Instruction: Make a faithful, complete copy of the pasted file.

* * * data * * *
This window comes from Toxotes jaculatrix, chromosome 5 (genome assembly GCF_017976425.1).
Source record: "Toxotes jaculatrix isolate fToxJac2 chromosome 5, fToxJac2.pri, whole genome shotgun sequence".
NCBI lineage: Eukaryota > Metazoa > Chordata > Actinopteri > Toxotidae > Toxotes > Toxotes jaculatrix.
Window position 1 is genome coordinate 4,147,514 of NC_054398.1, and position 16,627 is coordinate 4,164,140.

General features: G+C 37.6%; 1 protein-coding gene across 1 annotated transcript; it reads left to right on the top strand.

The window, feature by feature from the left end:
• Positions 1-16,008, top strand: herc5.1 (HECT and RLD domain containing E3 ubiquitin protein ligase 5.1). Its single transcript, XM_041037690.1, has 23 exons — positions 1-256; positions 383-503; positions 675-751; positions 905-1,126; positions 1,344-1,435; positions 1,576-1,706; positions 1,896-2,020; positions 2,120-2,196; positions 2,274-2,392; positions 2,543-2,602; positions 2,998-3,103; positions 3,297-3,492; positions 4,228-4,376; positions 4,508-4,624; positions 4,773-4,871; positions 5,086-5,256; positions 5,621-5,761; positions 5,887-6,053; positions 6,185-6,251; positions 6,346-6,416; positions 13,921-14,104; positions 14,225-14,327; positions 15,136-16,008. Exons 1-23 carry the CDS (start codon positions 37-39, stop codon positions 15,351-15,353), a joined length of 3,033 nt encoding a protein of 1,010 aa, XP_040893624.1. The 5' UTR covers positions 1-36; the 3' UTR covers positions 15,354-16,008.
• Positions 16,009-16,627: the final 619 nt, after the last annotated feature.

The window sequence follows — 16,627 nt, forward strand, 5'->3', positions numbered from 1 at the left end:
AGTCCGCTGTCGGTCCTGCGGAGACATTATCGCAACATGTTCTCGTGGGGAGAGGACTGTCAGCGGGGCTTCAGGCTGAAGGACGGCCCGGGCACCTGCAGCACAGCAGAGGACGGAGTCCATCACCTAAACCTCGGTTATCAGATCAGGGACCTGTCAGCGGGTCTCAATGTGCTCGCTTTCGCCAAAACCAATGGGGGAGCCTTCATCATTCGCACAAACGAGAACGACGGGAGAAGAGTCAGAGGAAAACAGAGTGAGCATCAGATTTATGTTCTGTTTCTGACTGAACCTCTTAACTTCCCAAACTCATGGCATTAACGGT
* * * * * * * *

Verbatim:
This window comes from Toxotes jaculatrix, chromosome 5 (genome assembly GCF_017976425.1).
Source record: "Toxotes jaculatrix isolate fToxJac2 chromosome 5, fToxJac2.pri, whole genome shotgun sequence".
NCBI lineage: Eukaryota > Metazoa > Chordata > Actinopteri > Toxotidae > Toxotes > Toxotes jaculatrix.
Window position 1 is genome coordinate 4,147,514 of NC_054398.1, and position 16,627 is coordinate 4,164,140.

General features: G+C 37.6%; 1 protein-coding gene across 1 annotated transcript; it reads left to right on the top strand.

The window, feature by feature from the left end:
• Positions 1-16,008, top strand: herc5.1 (HECT and RLD domain containing E3 ubiquitin protein ligase 5.1). Its single transcript, XM_041037690.1, has 23 exons — positions 1-256; positions 383-503; positions 675-751; positions 905-1,126; positions 1,344-1,435; positions 1,576-1,706; positions 1,896-2,020; positions 2,120-2,196; positions 2,274-2,392; positions 2,543-2,602; positions 2,998-3,103; positions 3,297-3,492; positions 4,228-4,376; positions 4,508-4,624; positions 4,773-4,871; positions 5,086-5,256; positions 5,621-5,761; positions 5,887-6,053; positions 6,185-6,251; positions 6,346-6,416; positions 13,921-14,104; positions 14,225-14,327; positions 15,136-16,008. Exons 1-23 carry the CDS (start codon positions 37-39, stop codon positions 15,351-15,353), a joined length of 3,033 nt encoding a protein of 1,010 aa, XP_040893624.1. The 5' UTR covers positions 1-36; the 3' UTR covers positions 15,354-16,008.
• Positions 16,009-16,627: the final 619 nt, after the last annotated feature.

The window sequence follows — 16,627 nt, forward strand, 5'->3', positions numbered from 1 at the left end:
AGTCCGCTGTCGGTCCTGCGGAGACATTATCGCAACATGTTCTCGTGGGGAGAGGACTGTCAGCGGGGCTTCAGGCTGAAGGACGGCCCGGGCACCTGCAGCACAGCAGAGGACGGAGTCCATCACCTAAACCTCGGTTATCAGATCAGGGACCTGTCAGCGGGTCTCAATGTGCTCGCTTTCGCCAAAACCAATGGGGGAGCCTTCATCATTCGCACAAACGAGAACGACGGGAGAAGAGTCAGAGGAAAACAGAGTGAGCATCAGATTTATGTTCTGTTTCTGACTGAACCTCTTAACTTCCCAAACTCATGGCATTAACGGT